Brian Johns AO (1936-2016) had a lifelong commitment to Australian literature, broadcasting, digital media and the visual arts.
“Amongst his many roles, he served as publishing director of Penguin Australia, managing director of the ABC, CEO of SBS, and director of the Copyright Agency,” CMH Director Virginia Madsen said. “The CMH and the Copyright Agency are proud to recognise his achievements with this important annual lecture.” Established in 2015 to honour Brian Johns, the lecture is now in its fifth year. The inaugural lecture was delivered by then ABC Managing Director Mark Scott.
Katrina Sedgwick’s speech – Breaking Down the Silos – Creativity in the Digital Age – discusses how the proliferation of digital media technologies has fundamentally changed the rules about media and content. As digital technologies permeate our lives and these powerful creative tools become increasingly accessible – in our studios, our offices, our homes, our schools, in our pockets – we can access and create content in ways that were previously unimaginable.
The impact is not just for media consumers and media companies, but for creative producers and practitioners across all media and artforms – as much for writers, sculptors, musicians as for video artists and journalists. Access to digital tools for creation and distribution are enabling galleries, museums and libraries to make and distribute original media content as do banks, insurance companies and tourism operators.
It brings enormous challenges to our traditional ways of working, but as the digital era has changed the distribution and consumption of media and culture, it is empowering audiences and their expectations. It is enabling institutions and practitioners to break out of their silos, harnessing these tools for collaboration and transformation. How can the creative and media industries leverage these opportunities to achieve their goals? How can we embed these benefits more deeply within government policy as our society, industries and economy transforms? What does this mean for cultural and media institutions and how can we ride this wave to apply our subsidy to make a difference to our industry and audiences?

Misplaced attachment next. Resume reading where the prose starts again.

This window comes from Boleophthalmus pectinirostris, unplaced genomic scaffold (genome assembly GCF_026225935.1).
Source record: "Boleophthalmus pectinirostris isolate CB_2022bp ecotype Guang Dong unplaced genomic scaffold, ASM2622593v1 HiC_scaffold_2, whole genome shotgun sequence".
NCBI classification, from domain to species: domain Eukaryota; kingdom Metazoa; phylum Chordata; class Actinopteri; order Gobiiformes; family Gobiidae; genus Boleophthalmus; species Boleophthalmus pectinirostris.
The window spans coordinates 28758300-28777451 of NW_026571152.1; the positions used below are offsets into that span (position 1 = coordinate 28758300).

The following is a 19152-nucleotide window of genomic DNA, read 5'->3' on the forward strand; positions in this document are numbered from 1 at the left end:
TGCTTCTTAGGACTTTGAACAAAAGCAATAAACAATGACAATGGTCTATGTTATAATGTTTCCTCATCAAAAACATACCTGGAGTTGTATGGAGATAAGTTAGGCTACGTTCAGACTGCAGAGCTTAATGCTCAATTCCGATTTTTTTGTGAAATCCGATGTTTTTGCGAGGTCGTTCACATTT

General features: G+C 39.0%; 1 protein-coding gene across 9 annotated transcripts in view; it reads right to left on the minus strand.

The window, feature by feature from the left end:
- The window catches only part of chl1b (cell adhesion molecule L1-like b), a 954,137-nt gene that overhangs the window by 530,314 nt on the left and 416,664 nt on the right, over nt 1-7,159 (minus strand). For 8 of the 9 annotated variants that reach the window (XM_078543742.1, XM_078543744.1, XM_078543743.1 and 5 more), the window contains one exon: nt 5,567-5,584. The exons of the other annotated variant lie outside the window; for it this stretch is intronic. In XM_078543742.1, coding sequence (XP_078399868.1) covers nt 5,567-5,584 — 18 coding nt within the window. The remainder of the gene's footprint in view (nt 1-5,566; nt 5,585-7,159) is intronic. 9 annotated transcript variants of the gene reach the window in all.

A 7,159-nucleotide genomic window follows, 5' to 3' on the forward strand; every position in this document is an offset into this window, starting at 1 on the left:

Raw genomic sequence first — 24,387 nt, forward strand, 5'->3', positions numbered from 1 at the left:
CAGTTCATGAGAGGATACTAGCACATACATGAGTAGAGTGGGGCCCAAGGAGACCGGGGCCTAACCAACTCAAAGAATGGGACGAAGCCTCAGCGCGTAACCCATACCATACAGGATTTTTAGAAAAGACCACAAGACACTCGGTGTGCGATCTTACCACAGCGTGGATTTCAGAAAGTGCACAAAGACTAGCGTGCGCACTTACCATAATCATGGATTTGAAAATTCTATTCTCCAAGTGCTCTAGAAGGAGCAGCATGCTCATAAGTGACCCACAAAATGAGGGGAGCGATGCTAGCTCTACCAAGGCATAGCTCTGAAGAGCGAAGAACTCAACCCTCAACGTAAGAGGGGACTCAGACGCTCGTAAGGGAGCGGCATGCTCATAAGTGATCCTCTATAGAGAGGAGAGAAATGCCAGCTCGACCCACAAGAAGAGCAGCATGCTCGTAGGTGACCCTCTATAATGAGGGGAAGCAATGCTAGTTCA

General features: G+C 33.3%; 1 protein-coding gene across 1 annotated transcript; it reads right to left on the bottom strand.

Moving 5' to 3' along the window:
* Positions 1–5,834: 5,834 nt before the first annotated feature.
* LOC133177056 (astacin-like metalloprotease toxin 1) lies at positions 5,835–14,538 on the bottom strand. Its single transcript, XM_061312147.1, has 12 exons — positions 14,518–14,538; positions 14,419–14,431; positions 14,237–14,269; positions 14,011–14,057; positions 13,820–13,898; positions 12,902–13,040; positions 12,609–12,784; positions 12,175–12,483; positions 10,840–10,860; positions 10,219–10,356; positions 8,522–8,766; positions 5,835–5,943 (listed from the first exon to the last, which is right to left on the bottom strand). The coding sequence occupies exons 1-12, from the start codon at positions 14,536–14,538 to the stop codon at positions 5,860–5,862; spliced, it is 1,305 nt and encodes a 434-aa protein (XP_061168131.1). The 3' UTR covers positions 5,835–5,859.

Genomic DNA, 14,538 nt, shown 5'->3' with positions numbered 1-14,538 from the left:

About Katrina Sedgwick
is the Director & CEO of the Australian Centre for the Moving Image, ACMI in Melbourne. She has an extensive background as a commissioner, creative producer, festival director and performer. Her previous roles include Head of Arts for ABC TV, founding Director/CEO of the Adelaide Film Festival and its Investment Fund, Artistic Director for Adelaide Fringe 2002 and Come Out ’99 (Australian Festival for Young People) and Special Events Producer for Robyn Archer’s 1998 and 2000 Adelaide Festival of Arts. While Sedgwick started as a nine-year-old performer in the Australian film classic The Last Wave directed by Peter Weir, she is about to oversee a $40 million redevelopment of ACMI. To close in mid 2019, ACMI will re-open in mid 2020 with a brand-new museum. A new permanent exhibition will interpret the moving image from its origins in shadow and light play to today’s leading-edge technologies such as virtual reality.
About The Centre for Media History
The Centre for Media History at Macquarie University is Australia’s only centre dedicated to conducting and fostering research on the history of the media, and history in the media. Its members include leading media historians, and radio, TV and film makers and other documentary producers who create innovative historical works and engage in practice-led research. The Centre provides world-class databases and other electronic resources designed to preserve and make available our media heritage. We work closely with equivalent centres throughout the world.Subscribe for Media Release updates